Let’s break down this example. The first line, listen 80 tells Nginx to listen on port 80 for incoming connections. This is the default port used by web traffic, and what you’ll want to use 99% of the time. server_name is where you specify what domain name or names match this configuration. You’ll likely want to include your domain both with and without the www. subdomain. root lets you specify the Document Root for this site. This is usually going to be where you’ve installed Pico, but ultimately it depends on your configuration. index index.php tells Nginx that your site’s index file will be called index.php. This is necessary for Pico, however you can use something like index index.html index.php if you’d like Nginx to also search for a non-Pico HTML index file.

We’d highly recommend you consider securing your website using HTTPS. Using HTTPS will provide your users with extra protection, and prevent third parties from being able to snoop on their web traffic. Unfortunately, configuring SSL is out of the scope of this document, but we’d be happy to point you in the right direction. For an easy to set up SSL certificate, you can check out Let’s Encrypt and this tutorial. For more general information, see Nginx’s own documentation about configuring HTTPS servers.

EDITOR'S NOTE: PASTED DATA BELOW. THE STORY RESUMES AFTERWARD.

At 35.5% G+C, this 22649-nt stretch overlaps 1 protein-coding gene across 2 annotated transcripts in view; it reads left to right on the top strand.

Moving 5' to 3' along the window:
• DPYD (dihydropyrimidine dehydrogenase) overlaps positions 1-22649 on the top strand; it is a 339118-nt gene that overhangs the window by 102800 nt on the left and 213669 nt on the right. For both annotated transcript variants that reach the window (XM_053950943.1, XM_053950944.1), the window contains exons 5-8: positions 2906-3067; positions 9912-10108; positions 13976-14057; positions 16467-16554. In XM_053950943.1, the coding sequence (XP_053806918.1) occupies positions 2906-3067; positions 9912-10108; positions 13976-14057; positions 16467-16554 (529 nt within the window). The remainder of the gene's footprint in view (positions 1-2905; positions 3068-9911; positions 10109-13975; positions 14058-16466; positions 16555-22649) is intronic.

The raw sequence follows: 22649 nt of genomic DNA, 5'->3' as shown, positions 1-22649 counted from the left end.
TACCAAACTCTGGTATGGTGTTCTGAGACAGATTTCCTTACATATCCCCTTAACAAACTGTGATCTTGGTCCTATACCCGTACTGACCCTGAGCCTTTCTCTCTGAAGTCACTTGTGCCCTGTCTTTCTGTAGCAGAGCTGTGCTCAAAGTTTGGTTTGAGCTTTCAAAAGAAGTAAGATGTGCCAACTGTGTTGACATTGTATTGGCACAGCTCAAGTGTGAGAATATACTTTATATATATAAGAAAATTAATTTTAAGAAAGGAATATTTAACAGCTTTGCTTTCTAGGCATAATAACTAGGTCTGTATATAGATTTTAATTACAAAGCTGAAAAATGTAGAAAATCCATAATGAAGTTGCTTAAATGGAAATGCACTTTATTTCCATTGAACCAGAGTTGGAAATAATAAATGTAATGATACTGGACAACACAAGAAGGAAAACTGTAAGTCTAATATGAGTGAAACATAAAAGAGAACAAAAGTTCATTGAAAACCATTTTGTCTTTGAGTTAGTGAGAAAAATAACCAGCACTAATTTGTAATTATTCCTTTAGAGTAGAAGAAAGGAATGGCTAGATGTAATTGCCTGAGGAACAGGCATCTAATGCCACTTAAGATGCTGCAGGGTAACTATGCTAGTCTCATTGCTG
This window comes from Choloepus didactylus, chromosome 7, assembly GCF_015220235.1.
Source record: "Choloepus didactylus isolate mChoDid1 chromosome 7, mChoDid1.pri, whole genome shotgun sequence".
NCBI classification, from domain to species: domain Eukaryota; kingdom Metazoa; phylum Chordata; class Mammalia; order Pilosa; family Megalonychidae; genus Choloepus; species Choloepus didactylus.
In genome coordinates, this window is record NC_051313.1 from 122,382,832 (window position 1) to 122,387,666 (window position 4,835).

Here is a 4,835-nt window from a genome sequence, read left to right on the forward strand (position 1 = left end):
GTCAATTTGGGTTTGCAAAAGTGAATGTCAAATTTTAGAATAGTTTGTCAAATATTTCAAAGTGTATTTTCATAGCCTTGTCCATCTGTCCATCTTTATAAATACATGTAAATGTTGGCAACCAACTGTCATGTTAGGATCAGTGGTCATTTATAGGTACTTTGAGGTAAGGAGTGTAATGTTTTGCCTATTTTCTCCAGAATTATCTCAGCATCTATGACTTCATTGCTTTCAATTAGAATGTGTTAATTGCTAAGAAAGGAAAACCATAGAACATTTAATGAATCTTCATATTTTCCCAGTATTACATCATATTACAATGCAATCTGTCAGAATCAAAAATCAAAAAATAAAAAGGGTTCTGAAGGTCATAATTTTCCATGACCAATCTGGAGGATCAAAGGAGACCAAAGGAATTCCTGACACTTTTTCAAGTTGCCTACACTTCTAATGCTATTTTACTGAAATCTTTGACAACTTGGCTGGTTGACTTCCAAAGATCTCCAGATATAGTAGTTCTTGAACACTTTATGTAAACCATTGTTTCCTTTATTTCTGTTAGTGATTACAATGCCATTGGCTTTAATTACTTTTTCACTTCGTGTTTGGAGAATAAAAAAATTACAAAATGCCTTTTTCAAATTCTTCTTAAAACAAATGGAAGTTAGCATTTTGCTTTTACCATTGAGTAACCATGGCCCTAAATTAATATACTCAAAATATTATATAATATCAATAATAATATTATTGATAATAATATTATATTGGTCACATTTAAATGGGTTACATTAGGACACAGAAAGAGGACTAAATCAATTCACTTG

Below we’ll add a few more sections to this server configuration. All of the following examples should be placed inside the server block, before the closing }.

Denying Access to Pico’s Internal Files

One of the important features provided by Pico’s .htaccess file is the denial of access to some of Pico’s internal files and directories. There are two simple reasons for this, added security, and ease-of-use. We don’t want anyone snooping around and reading files they shouldn’t be (like your config/config.php), and we also don’t really want people navigating to raw markdown files.

You should always use the following rule in the Nginx config of your Pico site:

location ~ /(\.htaccess|\.git|config|content|content-sample|lib|vendor|CHANGELOG\.md|composer\.(json|lock)) {
	return 404;
}

This rule returns a 404 Not Found error if someone tries to access one of Pico’s internal files like .htaccess (which actually doesn’t do anything under Nginx). We recommend this as it’s generally a good practice. Users’s don’t need access to these files, so why allow it?

In order to keep configuration simple, this example will block access to these files/folders anywhere they may occur (in Document Root, a subfolder, etc). If this interferes with your site or blocks unintended files, you can add ^/path/to/pico/folder to the beginning of the rule. For example: location ~ ^/pico/(\.htaccess|…) { … }

PHP Configuration

This is a topic outside the realm of this document. Unlike Apache (which sends documents to PHP in most default configurations automatically), Nginx needs to be told to send a file to an external PHP processor.